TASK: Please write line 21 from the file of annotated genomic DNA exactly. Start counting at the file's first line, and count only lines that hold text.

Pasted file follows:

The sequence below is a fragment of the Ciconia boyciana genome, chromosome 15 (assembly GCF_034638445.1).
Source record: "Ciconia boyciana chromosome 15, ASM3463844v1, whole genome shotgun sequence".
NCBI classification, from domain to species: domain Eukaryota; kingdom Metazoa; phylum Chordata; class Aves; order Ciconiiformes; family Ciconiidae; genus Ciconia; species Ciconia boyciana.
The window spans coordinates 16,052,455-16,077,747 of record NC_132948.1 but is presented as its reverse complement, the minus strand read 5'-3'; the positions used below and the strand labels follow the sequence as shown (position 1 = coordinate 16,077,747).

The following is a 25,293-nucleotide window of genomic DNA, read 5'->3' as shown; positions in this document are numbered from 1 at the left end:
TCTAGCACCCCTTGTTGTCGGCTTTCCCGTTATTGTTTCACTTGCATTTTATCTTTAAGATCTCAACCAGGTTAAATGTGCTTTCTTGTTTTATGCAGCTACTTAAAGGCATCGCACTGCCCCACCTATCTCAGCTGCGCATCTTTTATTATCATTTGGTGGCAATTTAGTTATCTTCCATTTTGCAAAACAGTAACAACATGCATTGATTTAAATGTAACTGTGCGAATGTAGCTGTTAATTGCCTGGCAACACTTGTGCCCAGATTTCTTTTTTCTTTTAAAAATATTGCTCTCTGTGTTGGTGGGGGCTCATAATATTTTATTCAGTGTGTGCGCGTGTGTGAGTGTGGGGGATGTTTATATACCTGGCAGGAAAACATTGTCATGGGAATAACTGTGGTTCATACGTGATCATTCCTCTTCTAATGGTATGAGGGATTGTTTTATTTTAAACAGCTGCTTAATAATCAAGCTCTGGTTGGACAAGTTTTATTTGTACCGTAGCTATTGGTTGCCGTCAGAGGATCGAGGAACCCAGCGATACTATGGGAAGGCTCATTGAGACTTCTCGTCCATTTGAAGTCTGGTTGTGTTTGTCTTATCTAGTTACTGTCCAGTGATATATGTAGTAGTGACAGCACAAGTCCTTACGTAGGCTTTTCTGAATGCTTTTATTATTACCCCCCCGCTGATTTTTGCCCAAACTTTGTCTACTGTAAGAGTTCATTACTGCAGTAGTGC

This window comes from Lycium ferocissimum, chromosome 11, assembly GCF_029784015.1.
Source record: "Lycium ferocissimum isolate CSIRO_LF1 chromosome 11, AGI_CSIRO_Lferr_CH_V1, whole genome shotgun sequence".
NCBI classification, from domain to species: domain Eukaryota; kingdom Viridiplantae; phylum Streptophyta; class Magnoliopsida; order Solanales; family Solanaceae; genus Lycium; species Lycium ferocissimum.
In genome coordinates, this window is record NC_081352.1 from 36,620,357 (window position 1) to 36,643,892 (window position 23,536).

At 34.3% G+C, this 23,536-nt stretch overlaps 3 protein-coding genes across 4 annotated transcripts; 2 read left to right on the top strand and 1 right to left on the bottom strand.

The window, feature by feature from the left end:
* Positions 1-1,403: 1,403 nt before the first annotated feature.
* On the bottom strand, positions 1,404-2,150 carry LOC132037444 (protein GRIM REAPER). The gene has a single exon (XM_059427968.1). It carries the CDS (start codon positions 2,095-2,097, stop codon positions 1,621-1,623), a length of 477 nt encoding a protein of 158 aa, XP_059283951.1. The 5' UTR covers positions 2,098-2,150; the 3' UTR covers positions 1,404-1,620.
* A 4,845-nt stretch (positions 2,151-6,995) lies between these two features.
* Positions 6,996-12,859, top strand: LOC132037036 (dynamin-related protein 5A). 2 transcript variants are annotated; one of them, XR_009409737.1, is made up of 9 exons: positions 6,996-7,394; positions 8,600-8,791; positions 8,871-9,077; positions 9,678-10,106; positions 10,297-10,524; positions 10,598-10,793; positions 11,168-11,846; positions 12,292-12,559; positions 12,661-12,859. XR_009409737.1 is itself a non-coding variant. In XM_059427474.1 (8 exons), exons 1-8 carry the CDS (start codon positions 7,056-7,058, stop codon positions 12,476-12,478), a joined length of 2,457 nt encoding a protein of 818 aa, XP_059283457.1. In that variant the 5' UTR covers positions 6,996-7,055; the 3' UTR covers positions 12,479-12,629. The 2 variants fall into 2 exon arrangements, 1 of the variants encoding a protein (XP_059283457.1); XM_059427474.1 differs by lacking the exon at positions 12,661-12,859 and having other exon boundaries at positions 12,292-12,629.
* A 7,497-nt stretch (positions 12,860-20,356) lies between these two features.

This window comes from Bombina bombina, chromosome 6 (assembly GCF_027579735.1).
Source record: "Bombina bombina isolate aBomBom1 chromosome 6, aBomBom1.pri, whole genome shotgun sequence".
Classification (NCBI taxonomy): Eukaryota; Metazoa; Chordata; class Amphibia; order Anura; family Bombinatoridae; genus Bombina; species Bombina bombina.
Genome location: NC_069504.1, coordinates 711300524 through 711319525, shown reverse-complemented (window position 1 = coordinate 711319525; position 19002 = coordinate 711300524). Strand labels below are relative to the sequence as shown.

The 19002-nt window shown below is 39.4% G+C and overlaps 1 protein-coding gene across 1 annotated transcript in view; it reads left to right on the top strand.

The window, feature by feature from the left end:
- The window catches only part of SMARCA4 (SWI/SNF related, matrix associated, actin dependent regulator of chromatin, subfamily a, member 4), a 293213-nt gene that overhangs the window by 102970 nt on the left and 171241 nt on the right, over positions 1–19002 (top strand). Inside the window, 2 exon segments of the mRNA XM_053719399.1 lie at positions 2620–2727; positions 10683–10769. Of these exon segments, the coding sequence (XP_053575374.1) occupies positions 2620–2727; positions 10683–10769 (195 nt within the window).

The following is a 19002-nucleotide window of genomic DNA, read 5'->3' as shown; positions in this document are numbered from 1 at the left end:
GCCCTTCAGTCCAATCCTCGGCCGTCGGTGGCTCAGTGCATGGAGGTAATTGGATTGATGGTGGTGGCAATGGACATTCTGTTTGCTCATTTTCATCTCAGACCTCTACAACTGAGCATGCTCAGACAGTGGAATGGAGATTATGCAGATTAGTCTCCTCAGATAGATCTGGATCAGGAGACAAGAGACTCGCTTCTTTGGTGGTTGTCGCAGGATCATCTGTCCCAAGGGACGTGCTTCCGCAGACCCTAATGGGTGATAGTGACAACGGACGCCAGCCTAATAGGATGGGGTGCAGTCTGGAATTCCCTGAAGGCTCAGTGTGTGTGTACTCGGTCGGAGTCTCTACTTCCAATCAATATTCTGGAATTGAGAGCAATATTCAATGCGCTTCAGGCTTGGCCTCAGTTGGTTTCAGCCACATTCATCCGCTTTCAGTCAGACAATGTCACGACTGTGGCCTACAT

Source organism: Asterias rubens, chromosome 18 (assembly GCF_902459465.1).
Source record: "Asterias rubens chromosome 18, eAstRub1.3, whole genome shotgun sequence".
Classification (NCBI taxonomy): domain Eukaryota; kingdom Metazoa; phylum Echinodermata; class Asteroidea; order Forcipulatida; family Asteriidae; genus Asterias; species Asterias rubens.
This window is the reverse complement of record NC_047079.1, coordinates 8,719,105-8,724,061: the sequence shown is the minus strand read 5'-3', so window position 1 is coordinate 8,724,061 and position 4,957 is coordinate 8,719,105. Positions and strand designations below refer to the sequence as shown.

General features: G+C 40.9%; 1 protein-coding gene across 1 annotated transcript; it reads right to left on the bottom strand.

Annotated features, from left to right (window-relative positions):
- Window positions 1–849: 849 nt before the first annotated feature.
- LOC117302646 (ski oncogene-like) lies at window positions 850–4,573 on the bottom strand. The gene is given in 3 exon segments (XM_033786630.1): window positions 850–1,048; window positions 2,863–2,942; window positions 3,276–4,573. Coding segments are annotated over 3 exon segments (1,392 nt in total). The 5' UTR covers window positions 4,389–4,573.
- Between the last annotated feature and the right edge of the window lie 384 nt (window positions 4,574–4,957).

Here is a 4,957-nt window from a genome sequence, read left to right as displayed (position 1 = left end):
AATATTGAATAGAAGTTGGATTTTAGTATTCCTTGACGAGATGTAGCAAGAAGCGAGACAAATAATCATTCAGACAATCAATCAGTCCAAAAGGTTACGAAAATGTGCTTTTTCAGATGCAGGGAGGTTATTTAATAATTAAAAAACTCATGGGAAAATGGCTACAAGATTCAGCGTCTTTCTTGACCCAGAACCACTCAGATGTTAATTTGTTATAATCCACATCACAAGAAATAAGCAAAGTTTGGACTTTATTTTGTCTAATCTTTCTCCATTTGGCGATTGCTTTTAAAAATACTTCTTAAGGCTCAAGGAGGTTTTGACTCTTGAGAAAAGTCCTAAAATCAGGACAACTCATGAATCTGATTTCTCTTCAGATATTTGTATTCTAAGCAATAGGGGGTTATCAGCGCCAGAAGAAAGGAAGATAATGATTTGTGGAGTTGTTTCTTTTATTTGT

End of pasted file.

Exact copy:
Genome location: NC_069504.1, coordinates 711300524 through 711319525, shown reverse-complemented (window position 1 = coordinate 711319525; position 19002 = coordinate 711300524). Strand labels below are relative to the sequence as shown.